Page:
Wednesday, September 1, 2010

Ariel: It's the occupation, stupid אריאל: זהו הכיבוש, טיפשון

May I add my two zuzim to the Ariel theater “boycott” fray?
First of all, let’s get our terms straight. Or rather, let Limor Livnat et al. get their terms straight:
1. What a boycott is: an economic tool used to pressure a seller into ceasing a certain practice perceived by consumers to be unlawful, unfair, or inhumane
2. What a boycott is not: a social taboo, i.e., sleeping with one’s mother

When Livnat decries a “boycott from within”, I say: You can decry all you want, but from within or without, it’s legitimate to boycott an institution. For instance, I choose to boycott products made by Nestle, which now owns chunks of both Telma and Osem. So yes, in a miniscule way, I’m harming my own (Israel’s) economy. Does this mean it’s not my right to boycott it? After all, it’s “a boycott from within”.

3. What the theater personnel are actually doing: striking. That’s right: They’ve declared that they will not work under certain conditions. Prime Minister Netanyahu claims that their threatened actions are illegitimate because their employers — the theaters — are state-subsidized. Interesting. Last time I checked, teachers, firefighters, nurses, EMTs, and airport personnel are also state employees, and we’ve all certainly suffered the effects of their strikes. Therefore logic dictates that if there is a work dispute, it should be referred to the Labor Ministry, not the Patriotism Police, much as Livnat no doubt wishes there were such a thing.

Now let’s turn our attention to one of the popular arguments against the actors’ strike, that claiming that “Successive (read: Labor) governments supported the settlement enterprise, so it is unacceptable to turn our backs on it now”.

First of all, this is a transparent smear at the left, i.e., “Your once-powerful party started this thing, and now you have the chutzpa to oppose it.” This argument is disingenuous at the least, as we all know that many of us, despite having perhaps voted for Labor, opposed the settlements even as Labor established them, as we hoped to influence those whom we saw as our representatives to stop doing so.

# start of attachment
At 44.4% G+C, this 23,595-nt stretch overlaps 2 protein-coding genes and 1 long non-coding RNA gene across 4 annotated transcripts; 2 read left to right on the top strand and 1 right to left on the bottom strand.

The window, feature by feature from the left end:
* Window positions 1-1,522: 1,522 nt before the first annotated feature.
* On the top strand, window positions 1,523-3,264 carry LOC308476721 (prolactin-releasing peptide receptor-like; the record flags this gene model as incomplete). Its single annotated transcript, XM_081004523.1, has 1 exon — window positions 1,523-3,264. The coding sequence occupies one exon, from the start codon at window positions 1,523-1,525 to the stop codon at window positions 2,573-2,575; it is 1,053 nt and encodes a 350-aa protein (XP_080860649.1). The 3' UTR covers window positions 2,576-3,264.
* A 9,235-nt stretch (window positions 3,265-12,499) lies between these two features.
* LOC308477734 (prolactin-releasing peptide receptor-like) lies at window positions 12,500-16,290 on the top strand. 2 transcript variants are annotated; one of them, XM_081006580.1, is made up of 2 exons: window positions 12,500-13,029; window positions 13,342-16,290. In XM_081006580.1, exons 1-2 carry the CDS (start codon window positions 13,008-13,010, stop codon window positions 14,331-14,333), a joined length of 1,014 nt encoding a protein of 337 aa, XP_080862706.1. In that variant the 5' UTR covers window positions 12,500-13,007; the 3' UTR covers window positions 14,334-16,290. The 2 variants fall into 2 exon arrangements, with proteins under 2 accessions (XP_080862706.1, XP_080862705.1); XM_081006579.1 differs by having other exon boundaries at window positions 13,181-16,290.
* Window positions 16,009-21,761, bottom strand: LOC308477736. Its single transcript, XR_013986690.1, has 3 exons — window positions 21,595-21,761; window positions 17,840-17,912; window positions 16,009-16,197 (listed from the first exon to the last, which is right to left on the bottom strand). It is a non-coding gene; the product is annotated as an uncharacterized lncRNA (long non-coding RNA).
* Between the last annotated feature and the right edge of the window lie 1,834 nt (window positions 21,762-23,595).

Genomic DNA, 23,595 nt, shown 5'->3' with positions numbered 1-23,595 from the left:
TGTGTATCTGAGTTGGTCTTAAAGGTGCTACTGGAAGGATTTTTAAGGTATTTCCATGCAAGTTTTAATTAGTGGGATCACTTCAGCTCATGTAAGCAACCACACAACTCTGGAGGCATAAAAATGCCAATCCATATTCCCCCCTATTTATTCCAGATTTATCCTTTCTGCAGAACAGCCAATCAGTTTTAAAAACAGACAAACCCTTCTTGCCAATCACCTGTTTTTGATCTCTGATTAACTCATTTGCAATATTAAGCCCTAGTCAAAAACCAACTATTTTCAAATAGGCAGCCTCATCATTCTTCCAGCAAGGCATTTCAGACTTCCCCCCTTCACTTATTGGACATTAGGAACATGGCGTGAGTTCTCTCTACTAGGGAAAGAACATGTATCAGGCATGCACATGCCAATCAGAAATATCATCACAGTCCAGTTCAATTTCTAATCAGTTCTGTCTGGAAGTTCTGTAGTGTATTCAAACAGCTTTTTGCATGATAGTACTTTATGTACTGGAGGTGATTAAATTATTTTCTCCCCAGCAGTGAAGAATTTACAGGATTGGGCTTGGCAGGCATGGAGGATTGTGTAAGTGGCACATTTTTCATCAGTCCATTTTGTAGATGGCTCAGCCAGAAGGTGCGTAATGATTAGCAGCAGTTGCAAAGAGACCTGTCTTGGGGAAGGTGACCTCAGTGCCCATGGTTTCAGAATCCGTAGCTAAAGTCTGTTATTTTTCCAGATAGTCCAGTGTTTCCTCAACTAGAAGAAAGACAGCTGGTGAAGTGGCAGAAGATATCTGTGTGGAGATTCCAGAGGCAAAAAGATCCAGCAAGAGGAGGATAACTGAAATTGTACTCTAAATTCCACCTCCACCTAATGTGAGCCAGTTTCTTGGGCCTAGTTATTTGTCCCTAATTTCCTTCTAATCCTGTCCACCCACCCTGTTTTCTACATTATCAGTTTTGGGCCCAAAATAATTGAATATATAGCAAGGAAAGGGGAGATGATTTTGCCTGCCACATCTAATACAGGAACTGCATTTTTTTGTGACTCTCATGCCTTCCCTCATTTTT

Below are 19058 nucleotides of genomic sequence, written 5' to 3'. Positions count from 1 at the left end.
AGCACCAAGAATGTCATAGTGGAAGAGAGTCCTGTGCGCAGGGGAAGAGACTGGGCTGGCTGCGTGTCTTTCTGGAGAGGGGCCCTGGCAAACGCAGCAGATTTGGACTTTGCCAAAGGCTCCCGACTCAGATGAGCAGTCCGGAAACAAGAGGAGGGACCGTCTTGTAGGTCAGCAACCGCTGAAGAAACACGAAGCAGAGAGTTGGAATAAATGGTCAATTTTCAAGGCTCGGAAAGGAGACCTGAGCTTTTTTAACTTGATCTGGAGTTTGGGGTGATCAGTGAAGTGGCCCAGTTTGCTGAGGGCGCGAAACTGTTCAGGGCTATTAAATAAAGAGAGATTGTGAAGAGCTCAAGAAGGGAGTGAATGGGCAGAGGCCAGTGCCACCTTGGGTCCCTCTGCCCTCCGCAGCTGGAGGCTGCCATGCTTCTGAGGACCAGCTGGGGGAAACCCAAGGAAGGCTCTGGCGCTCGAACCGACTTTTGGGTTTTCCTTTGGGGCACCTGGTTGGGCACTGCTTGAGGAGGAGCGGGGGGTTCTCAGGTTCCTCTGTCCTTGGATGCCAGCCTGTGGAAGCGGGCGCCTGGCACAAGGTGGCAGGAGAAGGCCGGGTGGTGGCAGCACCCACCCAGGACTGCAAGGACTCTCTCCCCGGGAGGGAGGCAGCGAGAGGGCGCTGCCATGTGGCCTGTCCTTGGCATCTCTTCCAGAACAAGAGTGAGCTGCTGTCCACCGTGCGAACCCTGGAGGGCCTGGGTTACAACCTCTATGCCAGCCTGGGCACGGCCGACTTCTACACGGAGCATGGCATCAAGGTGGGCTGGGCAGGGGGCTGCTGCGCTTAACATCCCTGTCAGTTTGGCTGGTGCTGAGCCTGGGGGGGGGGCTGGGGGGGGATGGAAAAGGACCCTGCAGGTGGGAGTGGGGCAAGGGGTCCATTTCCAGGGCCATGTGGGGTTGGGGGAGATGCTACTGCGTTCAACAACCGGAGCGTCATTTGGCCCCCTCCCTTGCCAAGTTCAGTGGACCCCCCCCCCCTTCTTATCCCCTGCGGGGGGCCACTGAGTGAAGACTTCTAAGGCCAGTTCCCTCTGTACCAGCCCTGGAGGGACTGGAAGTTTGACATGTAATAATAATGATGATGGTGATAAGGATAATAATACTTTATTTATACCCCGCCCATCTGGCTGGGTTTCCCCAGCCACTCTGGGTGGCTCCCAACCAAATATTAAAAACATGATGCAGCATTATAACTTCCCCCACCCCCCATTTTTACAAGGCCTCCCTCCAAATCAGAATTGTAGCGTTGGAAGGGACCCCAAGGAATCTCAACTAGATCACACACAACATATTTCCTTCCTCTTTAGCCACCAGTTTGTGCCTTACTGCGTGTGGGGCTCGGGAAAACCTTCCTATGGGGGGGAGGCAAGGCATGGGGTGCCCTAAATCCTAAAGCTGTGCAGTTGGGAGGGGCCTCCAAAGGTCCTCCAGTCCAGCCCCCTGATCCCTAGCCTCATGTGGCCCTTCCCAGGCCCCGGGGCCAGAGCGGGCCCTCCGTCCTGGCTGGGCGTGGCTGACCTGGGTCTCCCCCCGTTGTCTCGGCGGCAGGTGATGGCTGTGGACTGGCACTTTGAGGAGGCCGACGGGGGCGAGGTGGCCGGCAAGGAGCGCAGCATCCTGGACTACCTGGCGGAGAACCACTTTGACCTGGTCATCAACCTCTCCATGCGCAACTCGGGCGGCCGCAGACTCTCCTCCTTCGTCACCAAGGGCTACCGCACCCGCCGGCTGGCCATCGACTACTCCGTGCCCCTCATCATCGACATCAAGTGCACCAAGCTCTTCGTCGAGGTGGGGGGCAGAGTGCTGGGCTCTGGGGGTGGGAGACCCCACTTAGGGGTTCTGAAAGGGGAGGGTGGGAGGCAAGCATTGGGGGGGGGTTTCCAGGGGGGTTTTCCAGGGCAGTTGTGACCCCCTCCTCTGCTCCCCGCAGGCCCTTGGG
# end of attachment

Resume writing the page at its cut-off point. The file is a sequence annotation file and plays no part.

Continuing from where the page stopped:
Moreover, is the fact that one’s government made mistakes a reason to throw good money after bad? Many governments have backed or actively engaged in spilling effluent into and over-fishing our oceans, over-timbering the Pacific Northwest, and decimating our rainforests. Does that mean we should just continue engaging in these unsustainable practices? Because that’s what the settlement enterprise is: One can argue whether it’s right or wrong, good or evil. But whichever it is, it’s indisputably unsustainable, which in itself is a reason to do a U-turn and not continue down the Greater Land of Israel Collision Course.

Now let’s look at a term that’s being excavated from the media antiquities and bandied about: Ariel was enticingly advertised as being “five minutes’ drive from Kfar Saba”, the subtext of which is: “You get the scenery of Samaria with the convenience of a nearby city, which includes shopping, services, and entertainment, a five-minute drive for which is a low price”. So, the settlers paid their money and made their choice: They chose Samarian scenery over living inside the Green Line; therefore let them drive five minutes to see theater. The majority of Israelis live further than a five-minute drive from a theater, so what makes living in Ariel such a particular hardship?

The actors’ strike was inevitable; it’s a natural response to a policy that they oppose, and it won’t be the last. For their part, the Palis are perfectly situated to ensure that the building freeze never thaws: All they have to do is not show up for work on September 27th, i.e., a strike. What could be simpler? If all who oppose the settlements were to donate to a strike fund for those Palis who earn their livelihoods doing construction work in the settlements, we'd have enough to at least stop work for a while, during which we should demonstrate, but not in Rabin Square. Instead, we should form a human chain stretching from the Defense Ministry Compound to the remotest hilltop settlements, carrying banners proclaiming, "העם אינו עם השומרון"; "Settlers, you're outside the consensus"; and "Israelis Against the Settlements"; and make sure CNN is there with cameras rolling (to quote my talkback to Bradley Burston's heart-stopping piece on the settlements).

1 comment:

  1. The nationalist right is trying to put the actors' boycott of Ariel in the same category as the academic boycott of Israel. But they are very different. The latter seeks to delegitimize Israel as a country, while the former is legitimate political action by citizens of a country who seek to change their society.